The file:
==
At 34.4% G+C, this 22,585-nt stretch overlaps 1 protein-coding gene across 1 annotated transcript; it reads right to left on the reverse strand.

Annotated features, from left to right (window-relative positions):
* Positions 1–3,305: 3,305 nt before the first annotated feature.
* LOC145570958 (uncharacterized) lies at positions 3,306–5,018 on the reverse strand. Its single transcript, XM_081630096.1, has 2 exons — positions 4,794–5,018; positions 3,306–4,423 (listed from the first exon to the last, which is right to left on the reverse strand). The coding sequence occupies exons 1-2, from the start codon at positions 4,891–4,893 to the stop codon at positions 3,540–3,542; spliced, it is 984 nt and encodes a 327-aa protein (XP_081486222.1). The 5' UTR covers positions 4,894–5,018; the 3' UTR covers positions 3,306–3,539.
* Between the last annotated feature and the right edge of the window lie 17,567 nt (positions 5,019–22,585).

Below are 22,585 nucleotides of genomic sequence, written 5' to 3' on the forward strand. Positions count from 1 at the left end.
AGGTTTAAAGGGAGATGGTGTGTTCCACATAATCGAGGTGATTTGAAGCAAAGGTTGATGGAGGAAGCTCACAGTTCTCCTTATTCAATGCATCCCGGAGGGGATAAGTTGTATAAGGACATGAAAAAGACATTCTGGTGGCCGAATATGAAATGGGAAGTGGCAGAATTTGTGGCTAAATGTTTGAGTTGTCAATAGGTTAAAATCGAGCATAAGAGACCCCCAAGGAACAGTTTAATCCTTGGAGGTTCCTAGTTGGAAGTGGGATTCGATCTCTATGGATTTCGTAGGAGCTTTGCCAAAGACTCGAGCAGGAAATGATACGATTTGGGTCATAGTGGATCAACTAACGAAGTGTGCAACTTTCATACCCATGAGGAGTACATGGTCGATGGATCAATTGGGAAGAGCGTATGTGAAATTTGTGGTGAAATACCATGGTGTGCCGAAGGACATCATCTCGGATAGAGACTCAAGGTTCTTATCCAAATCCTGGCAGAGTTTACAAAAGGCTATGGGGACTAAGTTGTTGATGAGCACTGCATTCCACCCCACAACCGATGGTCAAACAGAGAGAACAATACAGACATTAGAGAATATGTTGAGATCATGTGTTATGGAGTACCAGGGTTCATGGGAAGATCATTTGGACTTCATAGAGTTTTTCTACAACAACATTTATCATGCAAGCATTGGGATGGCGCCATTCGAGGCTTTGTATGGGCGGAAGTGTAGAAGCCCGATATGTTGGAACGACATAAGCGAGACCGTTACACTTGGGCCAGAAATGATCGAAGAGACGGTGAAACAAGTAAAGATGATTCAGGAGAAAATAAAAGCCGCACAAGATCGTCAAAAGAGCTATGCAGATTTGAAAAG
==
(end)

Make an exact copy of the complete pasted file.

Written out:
At 34.4% G+C, this 22,585-nt stretch overlaps 1 protein-coding gene across 1 annotated transcript; it reads right to left on the reverse strand.

Annotated features, from left to right (window-relative positions):
* Positions 1–3,305: 3,305 nt before the first annotated feature.
* LOC145570958 (uncharacterized) lies at positions 3,306–5,018 on the reverse strand. Its single transcript, XM_081630096.1, has 2 exons — positions 4,794–5,018; positions 3,306–4,423 (listed from the first exon to the last, which is right to left on the reverse strand). The coding sequence occupies exons 1-2, from the start codon at positions 4,891–4,893 to the stop codon at positions 3,540–3,542; spliced, it is 984 nt and encodes a 327-aa protein (XP_081486222.1). The 5' UTR covers positions 4,894–5,018; the 3' UTR covers positions 3,306–3,539.
* Between the last annotated feature and the right edge of the window lie 17,567 nt (positions 5,019–22,585).

Below are 22,585 nucleotides of genomic sequence, written 5' to 3' on the forward strand. Positions count from 1 at the left end.
AGGTTTAAAGGGAGATGGTGTGTTCCACATAATCGAGGTGATTTGAAGCAAAGGTTGATGGAGGAAGCTCACAGTTCTCCTTATTCAATGCATCCCGGAGGGGATAAGTTGTATAAGGACATGAAAAAGACATTCTGGTGGCCGAATATGAAATGGGAAGTGGCAGAATTTGTGGCTAAATGTTTGAGTTGTCAATAGGTTAAAATCGAGCATAAGAGACCCCCAAGGAACAGTTTAATCCTTGGAGGTTCCTAGTTGGAAGTGGGATTCGATCTCTATGGATTTCGTAGGAGCTTTGCCAAAGACTCGAGCAGGAAATGATACGATTTGGGTCATAGTGGATCAACTAACGAAGTGTGCAACTTTCATACCCATGAGGAGTACATGGTCGATGGATCAATTGGGAAGAGCGTATGTGAAATTTGTGGTGAAATACCATGGTGTGCCGAAGGACATCATCTCGGATAGAGACTCAAGGTTCTTATCCAAATCCTGGCAGAGTTTACAAAAGGCTATGGGGACTAAGTTGTTGATGAGCACTGCATTCCACCCCACAACCGATGGTCAAACAGAGAGAACAATACAGACATTAGAGAATATGTTGAGATCATGTGTTATGGAGTACCAGGGTTCATGGGAAGATCATTTGGACTTCATAGAGTTTTTCTACAACAACATTTATCATGCAAGCATTGGGATGGCGCCATTCGAGGCTTTGTATGGGCGGAAGTGTAGAAGCCCGATATGTTGGAACGACATAAGCGAGACCGTTACACTTGGGCCAGAAATGATCGAAGAGACGGTGAAACAAGTAAAGATGATTCAGGAGAAAATAAAAGCCGCACAAGATCGTCAAAAGAGCTATGCAGATTTGAAAAG